Are You Where You Want To Be

How Will You Measure Your LifeAbout a month ago, Jennifer Ayers with JL Ayers Consulting, LLC sent out an email with recommended summer reads.  While looking over the list, the words of my Old Pappy surfaced, “You don’t know, what you don’t know.”  With that in mind, I decided to venture to the library and retrieve How Will You Measure Your Life by Clayton M. Christensen.  I have been reading through it in sections and find that I can relate his thoughts on motivation, strategy, and happiness to not only the culture at Ironistic, but also to the culture at home, school, and quite frankly any community setting.

According to Pingdom, in 2012 there were 634 million websites.  Almost anyone these days can “create” a website with the various tools now available online.  However, even with its 4.2 billion worldwide internet users, the internet is NOT a Field of Dreams — If you build a website, they will not necessarily come.  A great deal of website nurturing is required to make one’s site reachable.  It all begins with a sound strategy and utilizing your resources to fall in line with that strategy.  Then comes the motivation (improved analytics, design, functionality) to see the strategy through.  And finally, one can hope to find happiness by achieving one’s short-term goal and progressing toward one’s long-term goal.

According to Christensen, motivation relates specifically to you, not derived from external sources.  This means that although the outside world may view job title, compensation, and status as measures of success; true motivation is doing something because you want to.  Incentives are not synonymous with motivation, and job satisfaction is not the opposite of job dissatisfaction.  In terms of strategy, it is simple to create a strategy; however the strategy means nothing if you do not allocate your resources (time, money, efforts) accordingly.  Many decisions are made each day regarding resource allocation, thus it is important to maintain continuity between the strategy set forth and the decisions made.  Lastly, how can one ensure happiness?  Simply ask yourself, “How can I be sure that

  • I will be successful and happy in my career?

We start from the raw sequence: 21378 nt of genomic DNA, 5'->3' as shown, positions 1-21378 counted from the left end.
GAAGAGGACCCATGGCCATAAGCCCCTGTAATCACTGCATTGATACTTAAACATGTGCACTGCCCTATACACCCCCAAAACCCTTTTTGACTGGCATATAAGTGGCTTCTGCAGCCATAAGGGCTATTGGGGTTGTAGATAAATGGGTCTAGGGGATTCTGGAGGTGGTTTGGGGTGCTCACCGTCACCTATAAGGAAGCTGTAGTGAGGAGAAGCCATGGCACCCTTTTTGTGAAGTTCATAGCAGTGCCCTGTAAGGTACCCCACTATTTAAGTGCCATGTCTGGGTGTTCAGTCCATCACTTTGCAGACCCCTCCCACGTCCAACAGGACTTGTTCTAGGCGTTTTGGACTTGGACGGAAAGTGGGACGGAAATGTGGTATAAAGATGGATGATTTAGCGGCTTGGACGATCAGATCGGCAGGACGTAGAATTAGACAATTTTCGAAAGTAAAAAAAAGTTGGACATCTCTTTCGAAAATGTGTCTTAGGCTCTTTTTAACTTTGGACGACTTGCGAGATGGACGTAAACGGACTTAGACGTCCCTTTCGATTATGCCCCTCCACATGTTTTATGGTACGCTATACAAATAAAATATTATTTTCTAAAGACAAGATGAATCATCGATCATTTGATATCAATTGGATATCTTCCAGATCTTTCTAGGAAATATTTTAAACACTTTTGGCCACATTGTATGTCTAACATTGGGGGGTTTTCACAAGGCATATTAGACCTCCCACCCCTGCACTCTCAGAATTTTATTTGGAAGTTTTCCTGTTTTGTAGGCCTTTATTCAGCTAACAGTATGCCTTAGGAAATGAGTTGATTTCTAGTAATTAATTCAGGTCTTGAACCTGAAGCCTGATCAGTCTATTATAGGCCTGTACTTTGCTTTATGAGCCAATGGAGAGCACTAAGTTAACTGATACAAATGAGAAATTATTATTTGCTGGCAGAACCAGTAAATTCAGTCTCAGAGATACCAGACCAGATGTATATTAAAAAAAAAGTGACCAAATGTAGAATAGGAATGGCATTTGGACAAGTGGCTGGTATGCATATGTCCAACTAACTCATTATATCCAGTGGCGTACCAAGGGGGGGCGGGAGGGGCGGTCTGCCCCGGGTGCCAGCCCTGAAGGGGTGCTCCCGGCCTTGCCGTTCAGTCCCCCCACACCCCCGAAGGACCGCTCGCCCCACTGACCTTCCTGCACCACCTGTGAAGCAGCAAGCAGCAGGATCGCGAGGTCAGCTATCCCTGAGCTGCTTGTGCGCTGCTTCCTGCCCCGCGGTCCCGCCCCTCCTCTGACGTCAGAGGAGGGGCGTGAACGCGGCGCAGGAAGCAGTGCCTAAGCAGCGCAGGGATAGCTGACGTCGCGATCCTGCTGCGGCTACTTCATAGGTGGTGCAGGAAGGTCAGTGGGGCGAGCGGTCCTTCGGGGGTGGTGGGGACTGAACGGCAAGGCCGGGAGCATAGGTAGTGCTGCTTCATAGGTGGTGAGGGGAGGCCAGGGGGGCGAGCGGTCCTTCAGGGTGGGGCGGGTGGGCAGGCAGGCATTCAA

• My relationships with my spouse, my children, and my extended family and close friends become an enduring source of happiness?
  • I live a life of integrity – and stay out of jail?”

Hope you enjoy the book.  I certainly have.

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There are currenty 3 responses.

web development new york
August 28, 2013

Touche. Sound arguments. Keep up the good work.

Rita Foss
July 29, 2013

Great point, Pat. All of us should definitely strive to focus on the list from bottom up. Creating and maintaining a firm foundation from the start will afford success in relationships and careers, and ultimately happiness. However, being able to stay focused on individual goals and integrity is not an easy task with the many opportunities and temptations faced each day. As a result, we might find ourselves in an unexpected place and need to re-evaluate our current course, and adjust as necessary. At which point, we ask ourselves the questions from top to bottom, focusing on the here-and-now, and then the other aspects that play a role. Thank you for your thoughts!

Pat Garvey
July 18, 2013

Interesting that you have the questions in that order, I would order them exactly opposite. First live a life to your own integrity and goals, second have and keep relationships that are healthy, loving and positive. Then a career or life work will come and compliment the inner self. Measurement is the hardest part. Life is a process and processes that are so complex with so many factors as living are hard to measure through time and events.


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